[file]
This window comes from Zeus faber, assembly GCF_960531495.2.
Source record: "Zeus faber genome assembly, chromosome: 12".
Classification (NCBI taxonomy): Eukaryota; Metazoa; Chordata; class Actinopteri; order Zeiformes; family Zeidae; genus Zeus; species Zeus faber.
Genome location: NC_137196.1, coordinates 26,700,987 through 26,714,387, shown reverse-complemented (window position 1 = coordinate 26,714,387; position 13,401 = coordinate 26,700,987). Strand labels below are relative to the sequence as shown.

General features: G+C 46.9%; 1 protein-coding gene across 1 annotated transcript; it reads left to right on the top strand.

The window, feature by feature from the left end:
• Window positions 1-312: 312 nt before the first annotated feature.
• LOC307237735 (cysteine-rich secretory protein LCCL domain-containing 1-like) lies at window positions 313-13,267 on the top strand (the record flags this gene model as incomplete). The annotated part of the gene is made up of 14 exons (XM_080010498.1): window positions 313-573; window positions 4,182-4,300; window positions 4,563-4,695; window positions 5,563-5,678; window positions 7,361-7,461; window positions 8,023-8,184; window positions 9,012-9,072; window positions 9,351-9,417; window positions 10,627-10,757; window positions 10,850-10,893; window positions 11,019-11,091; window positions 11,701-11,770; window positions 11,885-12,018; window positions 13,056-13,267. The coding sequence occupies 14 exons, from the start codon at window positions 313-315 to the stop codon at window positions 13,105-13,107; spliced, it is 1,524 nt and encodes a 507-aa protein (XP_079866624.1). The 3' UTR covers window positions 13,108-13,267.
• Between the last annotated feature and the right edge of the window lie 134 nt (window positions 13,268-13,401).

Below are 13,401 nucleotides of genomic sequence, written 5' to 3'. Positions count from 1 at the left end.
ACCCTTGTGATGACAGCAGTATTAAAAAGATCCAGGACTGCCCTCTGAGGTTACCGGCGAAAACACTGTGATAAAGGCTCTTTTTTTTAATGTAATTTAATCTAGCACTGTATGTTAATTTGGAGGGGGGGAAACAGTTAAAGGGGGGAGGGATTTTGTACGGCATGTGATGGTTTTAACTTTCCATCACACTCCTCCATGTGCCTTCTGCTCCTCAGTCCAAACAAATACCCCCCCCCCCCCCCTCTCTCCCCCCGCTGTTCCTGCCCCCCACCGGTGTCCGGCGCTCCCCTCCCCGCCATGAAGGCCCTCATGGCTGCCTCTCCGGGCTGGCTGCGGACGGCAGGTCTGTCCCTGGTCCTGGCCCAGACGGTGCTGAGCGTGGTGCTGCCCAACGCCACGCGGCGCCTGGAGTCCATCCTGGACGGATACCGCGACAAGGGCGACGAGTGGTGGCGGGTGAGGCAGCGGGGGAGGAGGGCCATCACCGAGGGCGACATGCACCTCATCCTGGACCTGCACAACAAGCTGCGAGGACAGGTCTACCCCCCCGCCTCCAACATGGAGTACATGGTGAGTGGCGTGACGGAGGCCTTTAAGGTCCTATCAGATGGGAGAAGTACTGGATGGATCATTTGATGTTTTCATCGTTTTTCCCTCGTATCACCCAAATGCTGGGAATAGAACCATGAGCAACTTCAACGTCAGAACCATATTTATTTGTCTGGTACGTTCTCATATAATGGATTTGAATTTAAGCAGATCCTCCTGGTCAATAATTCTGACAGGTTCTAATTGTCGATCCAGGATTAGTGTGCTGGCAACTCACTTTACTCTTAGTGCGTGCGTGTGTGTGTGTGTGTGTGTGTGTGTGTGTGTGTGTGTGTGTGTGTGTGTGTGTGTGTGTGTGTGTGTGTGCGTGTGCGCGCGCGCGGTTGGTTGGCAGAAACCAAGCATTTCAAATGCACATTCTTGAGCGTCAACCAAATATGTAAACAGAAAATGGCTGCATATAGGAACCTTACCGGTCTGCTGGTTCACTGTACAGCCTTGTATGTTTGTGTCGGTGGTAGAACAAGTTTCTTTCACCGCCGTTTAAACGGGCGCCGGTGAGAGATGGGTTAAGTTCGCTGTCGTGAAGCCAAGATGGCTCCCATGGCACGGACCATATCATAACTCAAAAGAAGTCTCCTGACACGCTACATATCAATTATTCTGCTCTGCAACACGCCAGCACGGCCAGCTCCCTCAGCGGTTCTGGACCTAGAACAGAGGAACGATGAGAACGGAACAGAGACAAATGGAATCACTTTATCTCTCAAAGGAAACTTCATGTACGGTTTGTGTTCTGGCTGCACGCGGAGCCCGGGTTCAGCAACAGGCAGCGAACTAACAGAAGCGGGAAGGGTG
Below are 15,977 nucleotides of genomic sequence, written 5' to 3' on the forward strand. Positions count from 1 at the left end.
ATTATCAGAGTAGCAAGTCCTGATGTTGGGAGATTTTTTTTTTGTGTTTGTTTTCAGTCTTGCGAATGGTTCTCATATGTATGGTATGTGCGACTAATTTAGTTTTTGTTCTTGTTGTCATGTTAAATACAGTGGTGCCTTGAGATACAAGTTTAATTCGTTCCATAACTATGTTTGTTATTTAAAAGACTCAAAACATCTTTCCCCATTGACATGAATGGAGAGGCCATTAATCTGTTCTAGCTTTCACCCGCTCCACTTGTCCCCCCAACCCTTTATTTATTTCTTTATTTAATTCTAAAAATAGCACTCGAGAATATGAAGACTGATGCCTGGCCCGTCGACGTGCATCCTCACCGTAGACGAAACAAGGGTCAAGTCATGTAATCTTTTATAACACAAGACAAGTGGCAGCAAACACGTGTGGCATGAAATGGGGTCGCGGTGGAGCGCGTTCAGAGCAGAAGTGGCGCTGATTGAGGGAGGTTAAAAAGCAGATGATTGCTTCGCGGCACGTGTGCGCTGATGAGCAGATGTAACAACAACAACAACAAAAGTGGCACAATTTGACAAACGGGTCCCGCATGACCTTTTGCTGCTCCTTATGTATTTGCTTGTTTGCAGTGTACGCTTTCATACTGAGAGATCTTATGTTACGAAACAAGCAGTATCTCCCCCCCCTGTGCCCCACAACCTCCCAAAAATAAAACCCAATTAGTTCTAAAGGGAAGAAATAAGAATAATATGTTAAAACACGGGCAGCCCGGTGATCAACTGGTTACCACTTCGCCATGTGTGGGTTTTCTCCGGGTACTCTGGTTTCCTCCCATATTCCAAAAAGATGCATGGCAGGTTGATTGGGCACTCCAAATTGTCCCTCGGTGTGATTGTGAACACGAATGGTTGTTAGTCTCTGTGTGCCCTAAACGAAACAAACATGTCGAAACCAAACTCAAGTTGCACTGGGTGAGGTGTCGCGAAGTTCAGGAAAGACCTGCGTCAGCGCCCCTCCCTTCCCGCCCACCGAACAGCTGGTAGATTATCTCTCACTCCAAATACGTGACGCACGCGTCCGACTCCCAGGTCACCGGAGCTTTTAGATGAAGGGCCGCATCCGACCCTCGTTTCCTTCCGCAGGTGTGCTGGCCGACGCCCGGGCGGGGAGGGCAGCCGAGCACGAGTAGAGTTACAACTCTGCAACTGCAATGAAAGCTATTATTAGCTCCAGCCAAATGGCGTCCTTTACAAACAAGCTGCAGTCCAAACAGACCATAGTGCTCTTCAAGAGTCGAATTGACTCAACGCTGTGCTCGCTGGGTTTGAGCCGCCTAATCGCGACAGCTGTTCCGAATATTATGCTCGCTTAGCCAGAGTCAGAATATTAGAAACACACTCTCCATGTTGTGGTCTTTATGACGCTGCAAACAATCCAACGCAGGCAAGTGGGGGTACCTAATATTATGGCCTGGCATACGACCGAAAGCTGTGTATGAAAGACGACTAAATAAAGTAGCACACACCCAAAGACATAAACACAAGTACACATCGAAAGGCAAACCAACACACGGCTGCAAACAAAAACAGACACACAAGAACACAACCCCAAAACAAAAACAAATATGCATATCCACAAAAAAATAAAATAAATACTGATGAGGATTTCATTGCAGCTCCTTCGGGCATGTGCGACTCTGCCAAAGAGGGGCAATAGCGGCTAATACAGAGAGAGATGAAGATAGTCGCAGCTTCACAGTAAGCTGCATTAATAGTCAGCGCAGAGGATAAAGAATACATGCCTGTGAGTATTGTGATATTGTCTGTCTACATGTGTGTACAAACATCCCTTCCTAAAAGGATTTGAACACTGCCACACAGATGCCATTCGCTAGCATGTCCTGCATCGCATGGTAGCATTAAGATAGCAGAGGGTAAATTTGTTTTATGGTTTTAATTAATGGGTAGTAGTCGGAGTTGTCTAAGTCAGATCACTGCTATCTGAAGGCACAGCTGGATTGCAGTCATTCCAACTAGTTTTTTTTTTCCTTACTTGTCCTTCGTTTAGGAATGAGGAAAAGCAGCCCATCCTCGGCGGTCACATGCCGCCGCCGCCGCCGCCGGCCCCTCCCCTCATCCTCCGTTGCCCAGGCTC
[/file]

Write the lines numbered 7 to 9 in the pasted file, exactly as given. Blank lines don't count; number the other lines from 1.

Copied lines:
• Window positions 1-312: 312 nt before the first annotated feature.
• LOC307237735 (cysteine-rich secretory protein LCCL domain-containing 1-like) lies at window positions 313-13,267 on the top strand (the record flags this gene model as incomplete). The annotated part of the gene is made up of 14 exons (XM_080010498.1): window positions 313-573; window positions 4,182-4,300; window positions 4,563-4,695; window positions 5,563-5,678; window positions 7,361-7,461; window positions 8,023-8,184; window positions 9,012-9,072; window positions 9,351-9,417; window positions 10,627-10,757; window positions 10,850-10,893; window positions 11,019-11,091; window positions 11,701-11,770; window positions 11,885-12,018; window positions 13,056-13,267. The coding sequence occupies 14 exons, from the start codon at window positions 313-315 to the stop codon at window positions 13,105-13,107; spliced, it is 1,524 nt and encodes a 507-aa protein (XP_079866624.1). The 3' UTR covers window positions 13,108-13,267.
• Between the last annotated feature and the right edge of the window lie 134 nt (window positions 13,268-13,401).